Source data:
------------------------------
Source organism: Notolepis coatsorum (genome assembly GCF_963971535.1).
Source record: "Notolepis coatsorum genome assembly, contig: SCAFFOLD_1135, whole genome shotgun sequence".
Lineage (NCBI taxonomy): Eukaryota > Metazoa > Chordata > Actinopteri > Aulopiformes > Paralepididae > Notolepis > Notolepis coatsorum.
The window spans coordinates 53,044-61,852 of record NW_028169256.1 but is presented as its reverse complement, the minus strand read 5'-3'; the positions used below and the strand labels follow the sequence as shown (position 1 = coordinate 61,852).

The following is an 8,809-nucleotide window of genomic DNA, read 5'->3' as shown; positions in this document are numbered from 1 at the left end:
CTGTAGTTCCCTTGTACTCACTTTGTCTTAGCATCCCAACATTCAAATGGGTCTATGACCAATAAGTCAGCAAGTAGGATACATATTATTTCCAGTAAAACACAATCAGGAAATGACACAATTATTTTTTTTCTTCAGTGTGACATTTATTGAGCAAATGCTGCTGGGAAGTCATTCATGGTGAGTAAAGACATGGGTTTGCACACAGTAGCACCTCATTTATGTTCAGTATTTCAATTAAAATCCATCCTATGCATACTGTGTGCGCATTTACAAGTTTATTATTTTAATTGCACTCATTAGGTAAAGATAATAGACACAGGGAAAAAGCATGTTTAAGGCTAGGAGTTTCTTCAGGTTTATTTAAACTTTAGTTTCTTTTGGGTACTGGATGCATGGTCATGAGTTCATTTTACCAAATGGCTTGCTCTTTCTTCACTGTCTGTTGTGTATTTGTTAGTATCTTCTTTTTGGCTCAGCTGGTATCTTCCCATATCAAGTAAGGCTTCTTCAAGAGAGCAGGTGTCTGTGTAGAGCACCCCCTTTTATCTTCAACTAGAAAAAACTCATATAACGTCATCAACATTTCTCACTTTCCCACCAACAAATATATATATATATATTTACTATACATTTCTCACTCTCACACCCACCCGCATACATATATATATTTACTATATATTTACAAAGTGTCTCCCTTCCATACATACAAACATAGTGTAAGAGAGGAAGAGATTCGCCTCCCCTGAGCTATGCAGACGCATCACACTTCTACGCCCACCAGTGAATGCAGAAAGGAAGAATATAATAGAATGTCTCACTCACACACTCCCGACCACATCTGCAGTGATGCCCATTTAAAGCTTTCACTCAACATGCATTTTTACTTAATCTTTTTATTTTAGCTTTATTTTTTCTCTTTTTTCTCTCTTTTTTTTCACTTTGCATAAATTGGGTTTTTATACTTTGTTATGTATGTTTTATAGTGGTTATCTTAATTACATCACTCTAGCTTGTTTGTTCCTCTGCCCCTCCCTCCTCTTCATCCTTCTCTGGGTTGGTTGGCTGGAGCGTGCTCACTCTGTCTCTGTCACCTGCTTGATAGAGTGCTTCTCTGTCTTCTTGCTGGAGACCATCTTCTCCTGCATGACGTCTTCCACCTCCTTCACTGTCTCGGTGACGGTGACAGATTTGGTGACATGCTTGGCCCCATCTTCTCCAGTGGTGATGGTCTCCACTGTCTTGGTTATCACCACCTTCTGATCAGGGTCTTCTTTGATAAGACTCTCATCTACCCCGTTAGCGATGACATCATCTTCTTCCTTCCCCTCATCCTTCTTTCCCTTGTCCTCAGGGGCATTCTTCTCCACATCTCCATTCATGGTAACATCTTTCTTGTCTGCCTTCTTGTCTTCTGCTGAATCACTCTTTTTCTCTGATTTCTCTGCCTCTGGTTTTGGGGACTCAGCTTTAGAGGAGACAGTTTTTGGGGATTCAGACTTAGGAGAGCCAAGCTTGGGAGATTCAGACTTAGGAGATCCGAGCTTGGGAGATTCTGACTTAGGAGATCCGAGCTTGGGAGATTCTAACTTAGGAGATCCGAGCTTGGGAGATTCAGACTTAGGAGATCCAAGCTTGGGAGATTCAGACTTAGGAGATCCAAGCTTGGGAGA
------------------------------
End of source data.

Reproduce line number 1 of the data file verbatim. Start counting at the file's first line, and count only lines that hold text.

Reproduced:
Source organism: Notolepis coatsorum (genome assembly GCF_963971535.1).